Defense

Enough negativity and pessimism, let’s get to the part that McGuire really shines and what excites me about him. McGuire has a fielding grade of 60 and an arm grade of 55, both projecting above league average. There are several things that go into being a good defensive catcher; framing, blocking, throwing, calling a game, and chemistry with the pitcher to name a few. Some of these have measurable statistics and others have to rely on the opinions of other players and coaches. McGuire has been very good in almost every aspect of fielding his position.

According to Baseball Savant, McGuire has been above league average at framing pitches. When measuring pitch framing, Baseball Savant measures all pitches on the edge of the strike zone and calculates the amount of those pitches that are turned into strikes. The edge of the strike zone is roughly one ball width inside and one ball wide outside of the zone. In 2019, McGuire turned 50.6% of those balls into strikes (MLB avg in 2019 was 48.4%).

I understand that difference does not sound like much but if we extrapolate that difference into a whole season of catching this could amount to several extra strike calls, which can be turned into runs, and eventually into wins. If McGuire had this rate for an entire season (approx 3000 called pitches), we would be looking at 9-11 runs saved which is roughly 1 win in WAR terms. Among catchers who had at least 500 called pitches, McGuire had the best strike rate on pitches at the bottom of the zone at 65.3% (MLB avg 49.5%).

Blocking is another important part of catching and will become more important if/when the MLB goes to robot umpires. And when that happens framing will no longer be an important skill but the catcher’s ability to keep the ball in front of him will become more valuable. Baseball Prospectus has a metric called BLK Runs (blocking runs) and it measures the catcher’s ability to help or hinder his team. They also measure this metric through the minor leagues. He has never had a year where he has hurt his team; always has had positive BLK Runs numbers.

The ability to keep runners honest is also going to be more valuable when robot umpires come in and McGuire is incredible at this skill. I am sure many of you have seen McGuire throw to second base on a stolen base attempt. If you haven’t, he throws from his knees in a very quick manner. So quick that over the last two seasons, McGuire has had the fastest average exchange time (time between catching the ball and releasing it) in all of the MLB. He averages around 79 mph (FROM HIS KNEES!!!) which is on the lower half for catcher throwing velocities but makes up for it with his incredible exchange time. McGuire has ranked in top 20 each of the last two seasons in Pop Time (time between catching the ball and the ball arriving at 2B). He does have an incredible ability to keep runners honest with those kinds of numbers.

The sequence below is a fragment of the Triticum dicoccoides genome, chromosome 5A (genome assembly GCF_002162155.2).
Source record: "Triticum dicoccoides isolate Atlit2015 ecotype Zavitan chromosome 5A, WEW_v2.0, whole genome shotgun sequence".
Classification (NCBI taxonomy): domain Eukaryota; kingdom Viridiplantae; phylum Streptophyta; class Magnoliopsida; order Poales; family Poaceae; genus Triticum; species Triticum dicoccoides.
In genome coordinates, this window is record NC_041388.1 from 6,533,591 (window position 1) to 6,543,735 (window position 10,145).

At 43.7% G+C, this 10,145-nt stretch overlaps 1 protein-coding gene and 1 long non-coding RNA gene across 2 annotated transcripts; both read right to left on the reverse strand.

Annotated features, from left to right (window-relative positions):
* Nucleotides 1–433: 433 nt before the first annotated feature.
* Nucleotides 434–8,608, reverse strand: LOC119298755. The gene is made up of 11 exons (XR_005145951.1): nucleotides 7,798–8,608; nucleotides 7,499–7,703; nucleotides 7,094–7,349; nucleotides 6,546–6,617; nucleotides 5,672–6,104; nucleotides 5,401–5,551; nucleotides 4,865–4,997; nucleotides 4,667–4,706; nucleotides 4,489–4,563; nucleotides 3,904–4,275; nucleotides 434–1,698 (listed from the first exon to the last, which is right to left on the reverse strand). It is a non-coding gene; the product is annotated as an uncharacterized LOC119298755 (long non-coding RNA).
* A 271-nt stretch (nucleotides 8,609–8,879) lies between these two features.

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Future Value

McGuire’s future value, per MLB Pipeline, is an overall 40 grade. But I think this is very conservative and could easily surpass this. He has only been in the MLB for 44 games and has already produced a career bWAR of 1.3. He could easily provide league-average value if not more. He currently sits behind Danny Jansen on the Blue Jays depth chart but will get his share of appearances this year. Since McGuire is a lefty and Jansen is a righty, he may see his share of right-handed pitchers.

Since catching is such a demanding job, it is not uncommon for the backup catcher to see a third of the starts behind the plate. Also since McGuire is regarded as the better defensive catcher, Jansen is no slouch defensively and has improved immensely, he may see some innings for his defensive abilities in high leverage situations.

Next. Toronto Blue Jays 2020 Top Prospects: #15 Leonardo Jimenez. dark

The Blue Jays have one of the best catching tandems in the MLB right now, according to Fangraphs Steamer projections the tandem are projected to have the 4th highest WAR in the MLB in 2020. McGuire is a large part of that. I fully expect him to continue being a defensive wizard and I hope he can continue hitting well for the Blue Jays.